The first of these is North Korea. Mr. Trump’s decision to kick-start negotiations by talking directly to Mr. Kim Jong Un is unconventional. A photo-op with the American President is a great prize for Mr. Kim and, rather than holding it out as a reward, Mr. Trump has chosen to give it away cheap. That is not necessarily a bad idea, given that other approaches have failed and that merely talking is a chance for him to reinforce deterrence by setting out his red lines.


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The trouble is that, whereas the talks aimed at ridding the Korean Peninsula of nuclear weapons will be delicate, complicated and technical, Mr. Trump is impulsive and self-indulgent—as this week’s sacking of Mr. Tillerson showed. Mastering the specifications of the North’s programme and knowing how to blunt it require deep expertise. Any deal to ensure that the North does not cheat, as it has so often before, will need to be thorough and enduring. America must not enhance its own security at the cost of lower security for its allies in South Korea and Japan. And if the talks should come to nothing, as is likely, both sides will need to be sure that the bad blood does not lead to conflict.

The combination, to put it mildly, sits ill with Mr Trump’s style of government. In a properly run administration, the fiddly stuff could be left to underlings. Yet America has no ambassador to South Korea and no under-secretary for arms control. Even if it did, it is not clear that Mr. Trump would give them the time of day. He shows every sign of thinking that he has the flair to broker a breakthrough all by himself. There is a risk Mr. Pompeo would seek to flatter his boss by agreeing.

By a curious symmetry, the second test of American policy involves a nuclear deal that Mr. Trump seems determined to wreck. In May he is due to decide whether to stick with the agreement that curbs Iran’s nuclear programme or pull out. Mr. Pompeo, unlike Mr. Tillerson, is a longtime opponent, as are many Republicans. A pull-out is therefore likely.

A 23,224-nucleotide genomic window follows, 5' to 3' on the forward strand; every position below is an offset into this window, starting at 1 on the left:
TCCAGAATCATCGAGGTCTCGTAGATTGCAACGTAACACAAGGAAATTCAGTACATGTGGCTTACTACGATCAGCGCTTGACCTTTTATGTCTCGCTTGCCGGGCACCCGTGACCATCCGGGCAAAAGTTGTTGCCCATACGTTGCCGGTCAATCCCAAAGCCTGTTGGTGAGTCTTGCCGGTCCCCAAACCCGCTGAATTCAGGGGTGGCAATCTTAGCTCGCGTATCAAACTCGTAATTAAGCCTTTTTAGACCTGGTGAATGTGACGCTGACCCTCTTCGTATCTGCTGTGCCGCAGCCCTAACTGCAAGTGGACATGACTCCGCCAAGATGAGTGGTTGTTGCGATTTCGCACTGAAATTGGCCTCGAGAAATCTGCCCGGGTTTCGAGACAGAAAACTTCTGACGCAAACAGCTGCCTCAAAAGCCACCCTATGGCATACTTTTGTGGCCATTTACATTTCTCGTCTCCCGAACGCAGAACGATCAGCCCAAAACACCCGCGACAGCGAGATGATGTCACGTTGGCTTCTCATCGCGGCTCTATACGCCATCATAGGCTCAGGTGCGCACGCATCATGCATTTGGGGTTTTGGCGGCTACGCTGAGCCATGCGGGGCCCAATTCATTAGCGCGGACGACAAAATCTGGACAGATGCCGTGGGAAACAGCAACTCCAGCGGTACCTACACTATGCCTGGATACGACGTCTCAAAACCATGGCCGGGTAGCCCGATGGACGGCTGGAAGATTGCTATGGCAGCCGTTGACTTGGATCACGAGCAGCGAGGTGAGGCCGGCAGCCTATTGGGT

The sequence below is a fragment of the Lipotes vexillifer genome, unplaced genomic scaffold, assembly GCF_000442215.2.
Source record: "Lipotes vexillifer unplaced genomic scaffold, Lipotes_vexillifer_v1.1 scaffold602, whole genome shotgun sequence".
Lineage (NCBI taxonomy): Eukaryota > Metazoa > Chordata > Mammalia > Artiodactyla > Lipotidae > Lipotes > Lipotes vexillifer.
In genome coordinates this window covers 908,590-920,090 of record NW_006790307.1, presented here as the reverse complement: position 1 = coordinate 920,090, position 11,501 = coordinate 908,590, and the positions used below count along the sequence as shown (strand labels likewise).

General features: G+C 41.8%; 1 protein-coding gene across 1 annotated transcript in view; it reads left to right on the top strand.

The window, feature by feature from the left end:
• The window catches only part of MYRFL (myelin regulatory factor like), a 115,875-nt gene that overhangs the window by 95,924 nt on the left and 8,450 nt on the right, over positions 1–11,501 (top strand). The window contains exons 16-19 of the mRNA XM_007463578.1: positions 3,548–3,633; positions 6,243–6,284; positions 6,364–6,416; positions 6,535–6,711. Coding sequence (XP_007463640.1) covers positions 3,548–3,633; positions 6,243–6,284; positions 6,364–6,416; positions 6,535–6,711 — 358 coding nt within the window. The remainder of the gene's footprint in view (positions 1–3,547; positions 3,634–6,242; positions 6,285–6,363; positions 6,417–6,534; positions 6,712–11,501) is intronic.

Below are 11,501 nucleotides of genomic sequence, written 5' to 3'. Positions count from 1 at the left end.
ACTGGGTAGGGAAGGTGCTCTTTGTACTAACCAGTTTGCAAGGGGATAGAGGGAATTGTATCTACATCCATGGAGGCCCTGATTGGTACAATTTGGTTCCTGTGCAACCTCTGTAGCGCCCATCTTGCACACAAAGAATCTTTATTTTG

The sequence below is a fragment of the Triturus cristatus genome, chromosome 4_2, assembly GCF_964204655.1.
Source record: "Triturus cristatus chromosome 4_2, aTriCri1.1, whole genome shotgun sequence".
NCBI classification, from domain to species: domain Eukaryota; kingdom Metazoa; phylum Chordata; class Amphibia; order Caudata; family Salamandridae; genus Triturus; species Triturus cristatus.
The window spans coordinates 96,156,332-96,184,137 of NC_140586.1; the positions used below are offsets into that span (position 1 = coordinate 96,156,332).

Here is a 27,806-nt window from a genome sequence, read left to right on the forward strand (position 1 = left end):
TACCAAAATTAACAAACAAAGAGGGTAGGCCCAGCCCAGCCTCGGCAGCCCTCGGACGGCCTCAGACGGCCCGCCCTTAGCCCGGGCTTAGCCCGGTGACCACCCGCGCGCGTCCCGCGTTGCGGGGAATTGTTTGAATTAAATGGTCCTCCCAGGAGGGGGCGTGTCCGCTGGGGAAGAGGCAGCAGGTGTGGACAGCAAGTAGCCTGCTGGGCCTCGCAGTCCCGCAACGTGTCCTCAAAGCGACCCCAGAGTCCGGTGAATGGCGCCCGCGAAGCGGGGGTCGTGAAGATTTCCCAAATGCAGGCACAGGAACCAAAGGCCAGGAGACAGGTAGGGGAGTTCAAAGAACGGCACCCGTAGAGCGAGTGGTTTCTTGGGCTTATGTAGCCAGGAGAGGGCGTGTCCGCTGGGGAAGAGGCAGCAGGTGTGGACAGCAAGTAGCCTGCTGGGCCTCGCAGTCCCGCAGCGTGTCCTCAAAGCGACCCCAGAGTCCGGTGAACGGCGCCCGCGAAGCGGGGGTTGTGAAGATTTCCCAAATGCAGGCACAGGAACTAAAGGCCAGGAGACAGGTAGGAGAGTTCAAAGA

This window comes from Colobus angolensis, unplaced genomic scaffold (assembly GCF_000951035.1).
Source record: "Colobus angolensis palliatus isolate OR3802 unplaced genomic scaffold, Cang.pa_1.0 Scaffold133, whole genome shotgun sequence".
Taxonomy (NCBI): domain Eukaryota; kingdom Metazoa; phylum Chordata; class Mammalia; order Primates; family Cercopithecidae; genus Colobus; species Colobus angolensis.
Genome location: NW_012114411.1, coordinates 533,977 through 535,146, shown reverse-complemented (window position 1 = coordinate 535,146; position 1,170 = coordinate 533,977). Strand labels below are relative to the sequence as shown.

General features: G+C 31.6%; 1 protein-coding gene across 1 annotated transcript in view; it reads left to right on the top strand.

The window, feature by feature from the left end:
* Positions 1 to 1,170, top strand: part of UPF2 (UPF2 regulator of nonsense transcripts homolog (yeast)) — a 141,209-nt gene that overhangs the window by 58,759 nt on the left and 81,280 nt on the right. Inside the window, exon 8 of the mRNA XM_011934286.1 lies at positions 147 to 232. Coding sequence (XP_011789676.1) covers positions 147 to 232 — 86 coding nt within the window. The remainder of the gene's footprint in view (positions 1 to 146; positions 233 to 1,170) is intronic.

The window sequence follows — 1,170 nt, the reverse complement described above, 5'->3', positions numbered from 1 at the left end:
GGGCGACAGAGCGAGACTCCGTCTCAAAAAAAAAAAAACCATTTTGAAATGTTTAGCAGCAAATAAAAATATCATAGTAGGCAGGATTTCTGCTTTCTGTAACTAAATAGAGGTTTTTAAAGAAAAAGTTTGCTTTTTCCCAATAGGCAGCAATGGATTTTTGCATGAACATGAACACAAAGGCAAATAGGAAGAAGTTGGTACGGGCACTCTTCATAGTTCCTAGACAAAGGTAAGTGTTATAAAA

That would be a mistake. When it comes to deals, Mr. Trump always believes that he can get a better one—especially if they were negotiated by his predecessor, Mr. Barack Obama. But the Iran deal is already the result of hard-fought trade-offs. The chances that it can be substantially renegotiated are slim indeed. Opening it up in the hope that America can expand it to force Iran to limit its regional ambitions is almost certain to fail.

If America walks away, its European allies will stick with the deal but they will conclude that Mr. Trump puts a low value on the transatlantic alliance. The nuclear agreement may not collapse immediately, but the odds would increase of a nuclear arms-race in the Middle East, as Saudi Arabia and Egypt began to prepare for the day when Iran had the bomb. And because of the symmetry, Mr. Kim would surely be less willing to think he could trust an agreement struck with Mr. Trump.